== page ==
Lost and Found

Studio Album by released in 2005
Lost and Found's tracklist:
Here He Comes
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Party Starter (feat. Ludacris)
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Switch
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Mr. Niceguy
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Ms. Holy Roller
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Lost & Found
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Tell Me Why (feat. Mary J. Blige)
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I Wish I Made That / Swagga
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Pump Ya Brakes (feat. Snoop Dog)
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If U Can't Dance (Slide) (feat. Nicole Scherzinger of The Pussycat Dolls)
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Could U Love Me
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Loretta
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Wave Em Off
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Scary Story
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Switch (R&B remix) (feat. Robin Thicke)
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Switch (Reggae remix) (feat. Elephant Man)
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Lost and Found review

Will Smith is taking a break from making movies to return to his rap career. You can't help but respect Will Smith for continuing to make albums and maintaining a semi-frequent release schedule, despite his more lucrative and demanding movie career. More than ever, despite all the hits he has racked up since the late '80s, it seems like Smith is an actor who happens to record every now and then, rather than a rapper who acts or even an actor/rapper. The follow-up to 2002's commercially underwhelming Born to Reign sees Smith calling on friends like Mary J. Blige, Snoop Dogg and Robin Thicke. Smith’s longtime friend DJ Jazzy Jeff also makes quite a large appearance on this LP. Will Smith shows a side of seriousness and more emotion in his writing.

Party Starter is the type of song to blast in arenas. Not typical party song lyrics are awesome. Lost & Found is taking shots at the current state of the rap game, making mention to LL Cool J, Rakim, Slick и Doug E. Fresh. The best thing about the album is the new-found depth that the Will Smith goes into, songs like Tell Me Why refer to the September 11 attacks and also the deaths of the greatest black men alive (Tupac Shakur, The Notorious B.I.G…). Tell Me Why – in the vein of Jadakiss' Why, only far more dramatic, with Mary J. Blige on board to expected good effect – is the most sobering song Smith has written, expressing how difficult it can be to explain the ugly aspects of the world to a child. On I Wish I Made That he jokes about adopting more of a street persona in order to gain some respect, knowing full well that he'll always be thought of as, well, Will Smith. The collaboration with Snoop Dogg in Pump Ya Brrakes Feat was a surprise, but none-the-less an enjoyable song. The Elephant Man remix of Switch is also another song that turned out to be very good. Some of the playful songs are as joyously boisterous and willfully corny as anything in Smith's past, making Lost and Found an entertaining and thoughtful album for young kids and their parents to listen to and talk about. Actually there is no bad track on the album that wouldn't be a huge hit. DJ Jazzy Jeff adds another level to the album with his impressive DJing skills. Lost and Found has taken hip hop to another stage showing you can release a brilliant album (maybe even the best) without cursing in every verse. Fresh. Original. Different. Will Smith has gone in a totally new direction this LP.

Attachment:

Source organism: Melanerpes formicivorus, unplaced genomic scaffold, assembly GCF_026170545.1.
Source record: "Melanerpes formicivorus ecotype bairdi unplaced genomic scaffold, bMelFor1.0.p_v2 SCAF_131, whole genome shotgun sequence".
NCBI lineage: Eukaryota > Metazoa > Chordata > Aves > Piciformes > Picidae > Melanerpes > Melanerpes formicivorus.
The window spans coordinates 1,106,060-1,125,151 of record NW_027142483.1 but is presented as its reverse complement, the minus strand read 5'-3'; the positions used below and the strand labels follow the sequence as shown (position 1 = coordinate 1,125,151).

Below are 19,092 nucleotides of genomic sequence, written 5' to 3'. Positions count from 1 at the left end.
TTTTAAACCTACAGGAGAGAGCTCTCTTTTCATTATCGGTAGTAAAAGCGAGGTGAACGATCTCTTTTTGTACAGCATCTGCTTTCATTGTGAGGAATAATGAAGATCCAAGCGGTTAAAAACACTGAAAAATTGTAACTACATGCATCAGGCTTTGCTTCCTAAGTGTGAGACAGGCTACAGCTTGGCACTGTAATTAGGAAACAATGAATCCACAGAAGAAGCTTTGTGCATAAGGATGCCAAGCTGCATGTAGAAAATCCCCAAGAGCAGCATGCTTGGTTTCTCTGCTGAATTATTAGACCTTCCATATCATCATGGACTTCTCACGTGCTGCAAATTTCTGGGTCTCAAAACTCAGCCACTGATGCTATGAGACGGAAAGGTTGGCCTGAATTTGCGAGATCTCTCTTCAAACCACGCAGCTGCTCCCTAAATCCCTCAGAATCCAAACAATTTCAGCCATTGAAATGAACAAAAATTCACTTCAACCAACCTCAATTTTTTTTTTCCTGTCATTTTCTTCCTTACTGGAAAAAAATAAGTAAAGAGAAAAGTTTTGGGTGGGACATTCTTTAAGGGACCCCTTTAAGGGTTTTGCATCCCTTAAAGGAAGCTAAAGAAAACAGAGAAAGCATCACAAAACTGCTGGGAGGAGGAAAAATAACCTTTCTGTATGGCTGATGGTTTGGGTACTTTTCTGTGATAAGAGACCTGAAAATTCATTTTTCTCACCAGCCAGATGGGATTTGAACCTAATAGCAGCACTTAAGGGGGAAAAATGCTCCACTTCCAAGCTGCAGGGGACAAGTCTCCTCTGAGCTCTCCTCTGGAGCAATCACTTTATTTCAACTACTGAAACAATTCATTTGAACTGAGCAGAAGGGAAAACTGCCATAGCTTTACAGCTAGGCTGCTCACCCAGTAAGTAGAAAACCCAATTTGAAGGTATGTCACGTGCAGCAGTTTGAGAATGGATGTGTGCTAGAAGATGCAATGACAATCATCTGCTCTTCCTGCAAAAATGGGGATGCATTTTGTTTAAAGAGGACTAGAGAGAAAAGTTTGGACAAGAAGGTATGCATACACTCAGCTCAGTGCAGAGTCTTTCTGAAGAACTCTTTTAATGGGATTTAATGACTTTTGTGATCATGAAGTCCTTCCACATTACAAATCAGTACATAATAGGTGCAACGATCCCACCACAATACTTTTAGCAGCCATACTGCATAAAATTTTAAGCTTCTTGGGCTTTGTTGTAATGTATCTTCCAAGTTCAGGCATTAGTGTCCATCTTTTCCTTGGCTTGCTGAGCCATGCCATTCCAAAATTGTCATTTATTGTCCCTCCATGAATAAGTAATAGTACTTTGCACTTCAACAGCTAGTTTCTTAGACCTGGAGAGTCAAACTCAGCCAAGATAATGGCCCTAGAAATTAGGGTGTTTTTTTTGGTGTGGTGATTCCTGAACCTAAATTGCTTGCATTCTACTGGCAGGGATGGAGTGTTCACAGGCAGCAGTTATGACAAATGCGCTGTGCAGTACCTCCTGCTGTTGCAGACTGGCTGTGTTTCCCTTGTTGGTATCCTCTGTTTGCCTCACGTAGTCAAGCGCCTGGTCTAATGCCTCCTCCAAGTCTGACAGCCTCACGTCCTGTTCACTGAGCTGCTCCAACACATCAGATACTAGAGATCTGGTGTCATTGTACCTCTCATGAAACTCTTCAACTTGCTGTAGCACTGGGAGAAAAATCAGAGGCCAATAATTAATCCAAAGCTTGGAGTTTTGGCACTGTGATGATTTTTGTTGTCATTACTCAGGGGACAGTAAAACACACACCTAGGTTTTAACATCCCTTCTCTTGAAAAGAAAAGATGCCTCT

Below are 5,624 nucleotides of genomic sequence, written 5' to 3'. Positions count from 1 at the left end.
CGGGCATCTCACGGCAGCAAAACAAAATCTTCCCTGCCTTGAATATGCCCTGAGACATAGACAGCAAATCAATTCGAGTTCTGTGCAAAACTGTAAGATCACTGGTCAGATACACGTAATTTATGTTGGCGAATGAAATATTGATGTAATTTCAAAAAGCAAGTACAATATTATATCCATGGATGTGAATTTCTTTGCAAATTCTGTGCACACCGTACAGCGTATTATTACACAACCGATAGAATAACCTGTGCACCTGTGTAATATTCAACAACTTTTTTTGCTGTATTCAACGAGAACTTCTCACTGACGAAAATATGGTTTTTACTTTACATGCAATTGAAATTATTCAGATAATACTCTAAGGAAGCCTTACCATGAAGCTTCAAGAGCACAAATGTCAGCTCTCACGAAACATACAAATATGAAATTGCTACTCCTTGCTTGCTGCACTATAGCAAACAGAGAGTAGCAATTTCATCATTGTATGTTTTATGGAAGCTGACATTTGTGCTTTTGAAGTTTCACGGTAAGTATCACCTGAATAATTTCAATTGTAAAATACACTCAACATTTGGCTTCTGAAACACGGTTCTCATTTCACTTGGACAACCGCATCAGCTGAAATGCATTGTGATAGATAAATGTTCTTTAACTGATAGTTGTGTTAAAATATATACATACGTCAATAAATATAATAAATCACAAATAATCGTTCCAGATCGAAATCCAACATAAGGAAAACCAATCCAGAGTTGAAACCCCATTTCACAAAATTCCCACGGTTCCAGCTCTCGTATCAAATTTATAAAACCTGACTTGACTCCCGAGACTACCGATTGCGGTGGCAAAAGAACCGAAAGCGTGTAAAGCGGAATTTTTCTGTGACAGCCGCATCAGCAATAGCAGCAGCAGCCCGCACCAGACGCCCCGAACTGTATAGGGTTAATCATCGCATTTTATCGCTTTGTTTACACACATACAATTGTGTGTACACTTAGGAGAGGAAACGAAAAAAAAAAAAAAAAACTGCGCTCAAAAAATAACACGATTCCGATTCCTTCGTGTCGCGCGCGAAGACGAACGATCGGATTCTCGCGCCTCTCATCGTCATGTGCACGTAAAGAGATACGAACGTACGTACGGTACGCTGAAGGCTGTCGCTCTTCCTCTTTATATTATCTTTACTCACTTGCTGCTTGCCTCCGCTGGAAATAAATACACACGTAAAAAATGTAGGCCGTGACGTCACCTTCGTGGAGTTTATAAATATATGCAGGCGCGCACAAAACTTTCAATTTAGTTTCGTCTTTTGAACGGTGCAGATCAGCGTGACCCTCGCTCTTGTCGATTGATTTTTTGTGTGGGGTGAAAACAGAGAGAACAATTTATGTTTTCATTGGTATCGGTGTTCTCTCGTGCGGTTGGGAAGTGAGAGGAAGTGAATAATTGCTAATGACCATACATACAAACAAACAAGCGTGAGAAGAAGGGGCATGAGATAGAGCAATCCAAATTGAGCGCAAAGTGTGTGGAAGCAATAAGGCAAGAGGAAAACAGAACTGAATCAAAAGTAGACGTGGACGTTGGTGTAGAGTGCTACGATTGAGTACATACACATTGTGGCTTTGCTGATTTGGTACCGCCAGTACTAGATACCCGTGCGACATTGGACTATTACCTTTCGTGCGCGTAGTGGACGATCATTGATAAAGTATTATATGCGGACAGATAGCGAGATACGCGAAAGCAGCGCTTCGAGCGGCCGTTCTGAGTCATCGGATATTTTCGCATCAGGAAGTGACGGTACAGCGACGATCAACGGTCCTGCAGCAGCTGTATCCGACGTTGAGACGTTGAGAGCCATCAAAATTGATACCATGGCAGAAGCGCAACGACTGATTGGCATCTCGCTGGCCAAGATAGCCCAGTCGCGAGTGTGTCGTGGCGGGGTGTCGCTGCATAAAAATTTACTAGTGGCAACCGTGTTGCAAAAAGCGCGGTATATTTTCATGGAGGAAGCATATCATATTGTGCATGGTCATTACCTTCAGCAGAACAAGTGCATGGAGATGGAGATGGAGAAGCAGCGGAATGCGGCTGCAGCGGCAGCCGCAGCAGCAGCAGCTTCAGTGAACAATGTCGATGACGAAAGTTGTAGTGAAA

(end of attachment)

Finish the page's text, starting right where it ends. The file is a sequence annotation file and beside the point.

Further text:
Beginning his career during the mid-'80s under the name the Fresh Prince, by the following decade rapper Will Smith was one of the biggest superstars of his time – not only a pop music sensation, he also conquered television and eventually feature films, starring in a string of box-office megahits. Born September 25, 1968, in Philadelphia, he was 16 when he met aspiring DJ Jeff Townes; joining forces as DJ Jazzy Jeff & the Fresh Prince, the duo immediately became local favorites. Clean-cut, witty, and easygoing, the duo's bubblegum approach was a stark contrast to the dominant, harder-edged rap sound of the period; viewed as a non-threatening alternative to their peers, they received the parental seal of approval, and their appeal spread across racial lines as well. Soon Hollywood began taking notice of Smith's success. He starred in several box-office champs and continued his music career under his given name with the debut solo LP, Big Willie Style (1997), notching the hits "Gettin' Jiggy Wit It", "Just the Two of Us", and "Miami". Shortly he recorded the album Willennium (1999). His third album Born to Reign was released in 2002. It fell short of gold-level sales by some distance. That disappointment, combined with some blows he has taken from harder rappers and radio personalities, has made him a little bitter. This is one of the factors that makes Lost and Found the least party-oriented album Smith has made, despite a generous supply of the lighthearted, humorous songs you're accustomed to hearing from him.